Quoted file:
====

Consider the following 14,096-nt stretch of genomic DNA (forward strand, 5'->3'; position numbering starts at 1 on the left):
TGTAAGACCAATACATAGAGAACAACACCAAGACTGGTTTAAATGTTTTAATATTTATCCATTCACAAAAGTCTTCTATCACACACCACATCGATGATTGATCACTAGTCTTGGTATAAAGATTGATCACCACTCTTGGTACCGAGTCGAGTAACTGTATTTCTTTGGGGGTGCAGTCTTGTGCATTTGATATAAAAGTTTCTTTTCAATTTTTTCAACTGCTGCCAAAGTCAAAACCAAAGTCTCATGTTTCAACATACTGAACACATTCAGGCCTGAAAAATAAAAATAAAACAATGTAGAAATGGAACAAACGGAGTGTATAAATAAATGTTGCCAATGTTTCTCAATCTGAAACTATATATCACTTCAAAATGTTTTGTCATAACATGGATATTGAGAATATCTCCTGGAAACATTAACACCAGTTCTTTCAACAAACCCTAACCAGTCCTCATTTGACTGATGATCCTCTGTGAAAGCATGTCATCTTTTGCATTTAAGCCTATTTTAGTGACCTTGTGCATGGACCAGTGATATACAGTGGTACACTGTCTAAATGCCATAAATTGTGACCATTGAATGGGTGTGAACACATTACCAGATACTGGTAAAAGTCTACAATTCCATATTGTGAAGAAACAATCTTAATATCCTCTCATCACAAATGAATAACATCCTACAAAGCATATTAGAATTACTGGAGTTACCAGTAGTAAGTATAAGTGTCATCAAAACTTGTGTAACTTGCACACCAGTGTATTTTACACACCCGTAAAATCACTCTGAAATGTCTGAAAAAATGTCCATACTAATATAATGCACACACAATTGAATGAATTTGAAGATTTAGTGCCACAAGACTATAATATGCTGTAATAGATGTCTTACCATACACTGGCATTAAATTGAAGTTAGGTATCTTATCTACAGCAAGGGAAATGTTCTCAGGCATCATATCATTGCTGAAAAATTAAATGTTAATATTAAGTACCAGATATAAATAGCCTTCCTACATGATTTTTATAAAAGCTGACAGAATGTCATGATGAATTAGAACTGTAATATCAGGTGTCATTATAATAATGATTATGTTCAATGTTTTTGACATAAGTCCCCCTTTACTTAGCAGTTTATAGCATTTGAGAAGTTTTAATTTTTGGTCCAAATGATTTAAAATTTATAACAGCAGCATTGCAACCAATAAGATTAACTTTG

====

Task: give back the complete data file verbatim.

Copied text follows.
Consider the following 14,096-nt stretch of genomic DNA (forward strand, 5'->3'; position numbering starts at 1 on the left):
TGTAAGACCAATACATAGAGAACAACACCAAGACTGGTTTAAATGTTTTAATATTTATCCATTCACAAAAGTCTTCTATCACACACCACATCGATGATTGATCACTAGTCTTGGTATAAAGATTGATCACCACTCTTGGTACCGAGTCGAGTAACTGTATTTCTTTGGGGGTGCAGTCTTGTGCATTTGATATAAAAGTTTCTTTTCAATTTTTTCAACTGCTGCCAAAGTCAAAACCAAAGTCTCATGTTTCAACATACTGAACACATTCAGGCCTGAAAAATAAAAATAAAACAATGTAGAAATGGAACAAACGGAGTGTATAAATAAATGTTGCCAATGTTTCTCAATCTGAAACTATATATCACTTCAAAATGTTTTGTCATAACATGGATATTGAGAATATCTCCTGGAAACATTAACACCAGTTCTTTCAACAAACCCTAACCAGTCCTCATTTGACTGATGATCCTCTGTGAAAGCATGTCATCTTTTGCATTTAAGCCTATTTTAGTGACCTTGTGCATGGACCAGTGATATACAGTGGTACACTGTCTAAATGCCATAAATTGTGACCATTGAATGGGTGTGAACACATTACCAGATACTGGTAAAAGTCTACAATTCCATATTGTGAAGAAACAATCTTAATATCCTCTCATCACAAATGAATAACATCCTACAAAGCATATTAGAATTACTGGAGTTACCAGTAGTAAGTATAAGTGTCATCAAAACTTGTGTAACTTGCACACCAGTGTATTTTACACACCCGTAAAATCACTCTGAAATGTCTGAAAAAATGTCCATACTAATATAATGCACACACAATTGAATGAATTTGAAGATTTAGTGCCACAAGACTATAATATGCTGTAATAGATGTCTTACCATACACTGGCATTAAATTGAAGTTAGGTATCTTATCTACAGCAAGGGAAATGTTCTCAGGCATCATATCATTGCTGAAAAATTAAATGTTAATATTAAGTACCAGATATAAATAGCCTTCCTACATGATTTTTATAAAAGCTGACAGAATGTCATGATGAATTAGAACTGTAATATCAGGTGTCATTATAATAATGATTATGTTCAATGTTTTTGACATAAGTCCCCCTTTACTTAGCAGTTTATAGCATTTGAGAAGTTTTAATTTTTGGTCCAAATGATTTAAAATTTATAACAGCAGCATTGCAACCAATAAGATTAACTTTG